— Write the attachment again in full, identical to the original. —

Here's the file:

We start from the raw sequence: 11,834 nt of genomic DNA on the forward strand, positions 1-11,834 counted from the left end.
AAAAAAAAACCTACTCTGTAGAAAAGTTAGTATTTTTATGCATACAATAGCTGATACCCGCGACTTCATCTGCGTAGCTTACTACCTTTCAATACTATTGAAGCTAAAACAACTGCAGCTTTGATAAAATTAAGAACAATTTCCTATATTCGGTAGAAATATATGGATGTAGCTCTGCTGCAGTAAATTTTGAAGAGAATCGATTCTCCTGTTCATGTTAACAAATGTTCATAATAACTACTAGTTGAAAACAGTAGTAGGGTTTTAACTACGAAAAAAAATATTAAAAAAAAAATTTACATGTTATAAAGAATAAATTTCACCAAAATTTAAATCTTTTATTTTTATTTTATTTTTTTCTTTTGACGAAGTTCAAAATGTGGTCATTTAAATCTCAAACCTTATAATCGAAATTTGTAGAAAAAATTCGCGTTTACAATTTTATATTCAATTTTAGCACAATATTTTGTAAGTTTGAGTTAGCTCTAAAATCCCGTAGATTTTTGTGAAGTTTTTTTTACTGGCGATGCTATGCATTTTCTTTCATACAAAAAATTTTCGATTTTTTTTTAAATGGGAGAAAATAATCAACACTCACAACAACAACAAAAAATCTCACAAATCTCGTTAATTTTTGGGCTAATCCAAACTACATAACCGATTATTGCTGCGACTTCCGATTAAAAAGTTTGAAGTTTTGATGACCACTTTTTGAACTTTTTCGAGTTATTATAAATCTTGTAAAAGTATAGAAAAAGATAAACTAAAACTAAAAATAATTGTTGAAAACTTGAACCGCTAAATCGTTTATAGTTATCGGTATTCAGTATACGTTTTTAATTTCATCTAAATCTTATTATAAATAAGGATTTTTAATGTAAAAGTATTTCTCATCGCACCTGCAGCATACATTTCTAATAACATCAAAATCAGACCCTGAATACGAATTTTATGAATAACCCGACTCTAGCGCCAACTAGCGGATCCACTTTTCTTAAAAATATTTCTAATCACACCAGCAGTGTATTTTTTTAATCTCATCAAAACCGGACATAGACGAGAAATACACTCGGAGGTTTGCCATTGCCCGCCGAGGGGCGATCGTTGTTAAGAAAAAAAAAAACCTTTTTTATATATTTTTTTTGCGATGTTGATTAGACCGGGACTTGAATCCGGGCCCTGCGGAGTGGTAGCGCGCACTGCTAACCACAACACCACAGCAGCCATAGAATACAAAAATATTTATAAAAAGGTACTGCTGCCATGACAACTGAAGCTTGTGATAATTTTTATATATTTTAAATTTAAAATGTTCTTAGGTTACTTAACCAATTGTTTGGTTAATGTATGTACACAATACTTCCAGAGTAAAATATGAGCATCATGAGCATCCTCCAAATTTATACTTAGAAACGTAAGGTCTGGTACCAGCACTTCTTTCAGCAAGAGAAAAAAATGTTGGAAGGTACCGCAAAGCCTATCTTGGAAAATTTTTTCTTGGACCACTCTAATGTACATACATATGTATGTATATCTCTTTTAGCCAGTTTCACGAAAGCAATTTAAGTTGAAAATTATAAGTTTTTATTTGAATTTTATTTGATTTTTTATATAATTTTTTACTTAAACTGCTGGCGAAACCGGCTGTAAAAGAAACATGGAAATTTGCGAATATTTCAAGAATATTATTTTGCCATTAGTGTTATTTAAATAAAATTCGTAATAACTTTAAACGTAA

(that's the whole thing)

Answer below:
We start from the raw sequence: 11,834 nt of genomic DNA on the forward strand, positions 1-11,834 counted from the left end.
AAAAAAAAACCTACTCTGTAGAAAAGTTAGTATTTTTATGCATACAATAGCTGATACCCGCGACTTCATCTGCGTAGCTTACTACCTTTCAATACTATTGAAGCTAAAACAACTGCAGCTTTGATAAAATTAAGAACAATTTCCTATATTCGGTAGAAATATATGGATGTAGCTCTGCTGCAGTAAATTTTGAAGAGAATCGATTCTCCTGTTCATGTTAACAAATGTTCATAATAACTACTAGTTGAAAACAGTAGTAGGGTTTTAACTACGAAAAAAAATATTAAAAAAAAAATTTACATGTTATAAAGAATAAATTTCACCAAAATTTAAATCTTTTATTTTTATTTTATTTTTTTCTTTTGACGAAGTTCAAAATGTGGTCATTTAAATCTCAAACCTTATAATCGAAATTTGTAGAAAAAATTCGCGTTTACAATTTTATATTCAATTTTAGCACAATATTTTGTAAGTTTGAGTTAGCTCTAAAATCCCGTAGATTTTTGTGAAGTTTTTTTTACTGGCGATGCTATGCATTTTCTTTCATACAAAAAATTTTCGATTTTTTTTTAAATGGGAGAAAATAATCAACACTCACAACAACAACAAAAAATCTCACAAATCTCGTTAATTTTTGGGCTAATCCAAACTACATAACCGATTATTGCTGCGACTTCCGATTAAAAAGTTTGAAGTTTTGATGACCACTTTTTGAACTTTTTCGAGTTATTATAAATCTTGTAAAAGTATAGAAAAAGATAAACTAAAACTAAAAATAATTGTTGAAAACTTGAACCGCTAAATCGTTTATAGTTATCGGTATTCAGTATACGTTTTTAATTTCATCTAAATCTTATTATAAATAAGGATTTTTAATGTAAAAGTATTTCTCATCGCACCTGCAGCATACATTTCTAATAACATCAAAATCAGACCCTGAATACGAATTTTATGAATAACCCGACTCTAGCGCCAACTAGCGGATCCACTTTTCTTAAAAATATTTCTAATCACACCAGCAGTGTATTTTTTTAATCTCATCAAAACCGGACATAGACGAGAAATACACTCGGAGGTTTGCCATTGCCCGCCGAGGGGCGATCGTTGTTAAGAAAAAAAAAAACCTTTTTTATATATTTTTTTTGCGATGTTGATTAGACCGGGACTTGAATCCGGGCCCTGCGGAGTGGTAGCGCGCACTGCTAACCACAACACCACAGCAGCCATAGAATACAAAAATATTTATAAAAAGGTACTGCTGCCATGACAACTGAAGCTTGTGATAATTTTTATATATTTTAAATTTAAAATGTTCTTAGGTTACTTAACCAATTGTTTGGTTAATGTATGTACACAATACTTCCAGAGTAAAATATGAGCATCATGAGCATCCTCCAAATTTATACTTAGAAACGTAAGGTCTGGTACCAGCACTTCTTTCAGCAAGAGAAAAAAATGTTGGAAGGTACCGCAAAGCCTATCTTGGAAAATTTTTTCTTGGACCACTCTAATGTACATACATATGTATGTATATCTCTTTTAGCCAGTTTCACGAAAGCAATTTAAGTTGAAAATTATAAGTTTTTATTTGAATTTTATTTGATTTTTTATATAATTTTTTACTTAAACTGCTGGCGAAACCGGCTGTAAAAGAAACATGGAAATTTGCGAATATTTCAAGAATATTATTTTGCCATTAGTGTTATTTAAATAAAATTCGTAATAACTTTAAACGTAA